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Cameron and Obama's talk of releasing oil reserves is more “smoke and mirrors”, says RMI Petrol

16 March, 2012

RMI Petrol has branded the news that David Cameron and Barack Obama are discussing plans to force down the price of fuel by releasing reserves of oil to boost global supply as more “smoke and mirrors” ahead of the budget next week.

Brian Madderson, chairman of RMI Petrol, said: “One is rather sceptical of this kind of filibustering because we’ve got the budget next week. The Prime Minister should take action by controlling what he can control, which is tax, because he can’t really control global oil pricing. There are much bigger fundamentals influencing the price of fuel in the UK.”

The International Energy Agency (IEA) has said that releasing emergency stocks is not option. Speaking at a conference in Kuwait on Wednesday, IEA executive director Maria van der Hoeven, said: “At the moment there is no need to use it. There is more supply coming to the market from OPEC countries. There is no price trigger for the stocks release, the trigger is a disruption in physical supplies.”

The Prime Minister discussed the idea of releasing oil reserves with the US President at the White House, but no decision was taken to put the plan into action in the immediate future. It is understood that under the plan being mooted, the US would release for sale some of the 700 million barrels of oil they hold in reserve. As the British government doesn’t hold significant reserves, it is expected to reduce the level of minimum reserves it currently demands that oil companies hold.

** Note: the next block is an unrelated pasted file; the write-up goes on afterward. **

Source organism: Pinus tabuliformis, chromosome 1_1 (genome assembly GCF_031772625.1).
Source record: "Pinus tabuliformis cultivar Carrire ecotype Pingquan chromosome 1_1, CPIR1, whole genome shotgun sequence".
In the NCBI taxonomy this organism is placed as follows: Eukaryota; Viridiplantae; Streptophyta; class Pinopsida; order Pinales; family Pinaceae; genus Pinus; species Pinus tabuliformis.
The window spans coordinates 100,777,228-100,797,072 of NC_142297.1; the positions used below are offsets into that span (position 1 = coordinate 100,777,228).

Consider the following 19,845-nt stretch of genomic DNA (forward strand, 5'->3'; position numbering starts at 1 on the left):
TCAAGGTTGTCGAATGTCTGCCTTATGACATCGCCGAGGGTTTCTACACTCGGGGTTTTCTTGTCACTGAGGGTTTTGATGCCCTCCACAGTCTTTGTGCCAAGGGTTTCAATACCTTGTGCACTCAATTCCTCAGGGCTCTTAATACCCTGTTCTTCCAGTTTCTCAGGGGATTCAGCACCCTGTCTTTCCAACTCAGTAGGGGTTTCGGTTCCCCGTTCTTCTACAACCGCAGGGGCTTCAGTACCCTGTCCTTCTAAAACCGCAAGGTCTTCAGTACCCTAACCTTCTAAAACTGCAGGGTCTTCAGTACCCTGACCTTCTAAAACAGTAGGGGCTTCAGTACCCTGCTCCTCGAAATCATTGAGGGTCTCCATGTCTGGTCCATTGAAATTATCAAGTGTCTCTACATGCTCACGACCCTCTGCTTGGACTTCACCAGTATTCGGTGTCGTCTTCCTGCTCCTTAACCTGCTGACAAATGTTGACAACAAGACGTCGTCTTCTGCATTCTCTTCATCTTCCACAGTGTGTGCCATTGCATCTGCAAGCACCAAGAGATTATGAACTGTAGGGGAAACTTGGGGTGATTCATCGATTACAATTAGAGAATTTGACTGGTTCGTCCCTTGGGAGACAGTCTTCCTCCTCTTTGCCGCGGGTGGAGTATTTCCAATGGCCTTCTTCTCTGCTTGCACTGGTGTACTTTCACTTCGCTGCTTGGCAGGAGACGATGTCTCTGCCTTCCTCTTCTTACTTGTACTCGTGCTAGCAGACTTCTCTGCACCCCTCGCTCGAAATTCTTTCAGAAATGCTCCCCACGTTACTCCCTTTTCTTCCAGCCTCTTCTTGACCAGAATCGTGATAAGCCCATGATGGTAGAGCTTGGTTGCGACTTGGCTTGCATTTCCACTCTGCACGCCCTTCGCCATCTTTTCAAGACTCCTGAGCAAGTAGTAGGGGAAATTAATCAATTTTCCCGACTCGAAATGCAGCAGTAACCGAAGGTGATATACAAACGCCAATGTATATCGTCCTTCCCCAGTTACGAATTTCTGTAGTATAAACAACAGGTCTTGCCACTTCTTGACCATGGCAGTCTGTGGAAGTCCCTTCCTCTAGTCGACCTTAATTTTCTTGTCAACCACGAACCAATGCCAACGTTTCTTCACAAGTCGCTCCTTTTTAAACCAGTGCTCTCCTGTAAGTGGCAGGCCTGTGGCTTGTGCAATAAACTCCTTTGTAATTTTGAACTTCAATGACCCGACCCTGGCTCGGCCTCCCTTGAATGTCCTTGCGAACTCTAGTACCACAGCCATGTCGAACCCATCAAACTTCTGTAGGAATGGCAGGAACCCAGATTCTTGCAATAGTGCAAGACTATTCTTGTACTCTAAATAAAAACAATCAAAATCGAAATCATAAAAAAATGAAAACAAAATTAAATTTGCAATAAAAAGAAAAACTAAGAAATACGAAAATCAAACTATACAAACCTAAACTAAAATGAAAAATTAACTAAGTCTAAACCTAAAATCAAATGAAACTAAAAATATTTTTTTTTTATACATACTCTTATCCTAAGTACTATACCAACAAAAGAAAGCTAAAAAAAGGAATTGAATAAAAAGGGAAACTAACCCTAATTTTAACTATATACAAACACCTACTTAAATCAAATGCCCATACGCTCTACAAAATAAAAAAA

Answering questions from students at New York University during his tour of the US this week, Cameron said that, by comparison with US forecourts, petrol prices in the UK “would probably make you faint”. But he accepted that the continuing high price of fuel was holding back both economies, and said he wanted to do something to help consumers.

The Prime Minister said: “President Obama and I discussed this issue yesterday. Obviously, petrol prices are having a big effect on families, there’s no doubt about it. It does have a big effect on consumer confidence, it affects household budgets. We would both like to see global oil prices lower than they are today. We didn’t make any decision about the release of global oil reserve stocks. We did this last year when there was supply disruption because of the disruption in Libyan production.

“We have got to look at this issue carefully because any move on this front would have to be to recognise supply disruptions and therefore to try to smooth out the price. But I think it is worth looking at because it is having an effect on all our economies, on all our families, on our budgets.”

Fuel prices in Britain are continuing to spiral – with the average price for petrol edging closer to 140ppl today at 139.17ppl and diesel reaching 146.02ppl.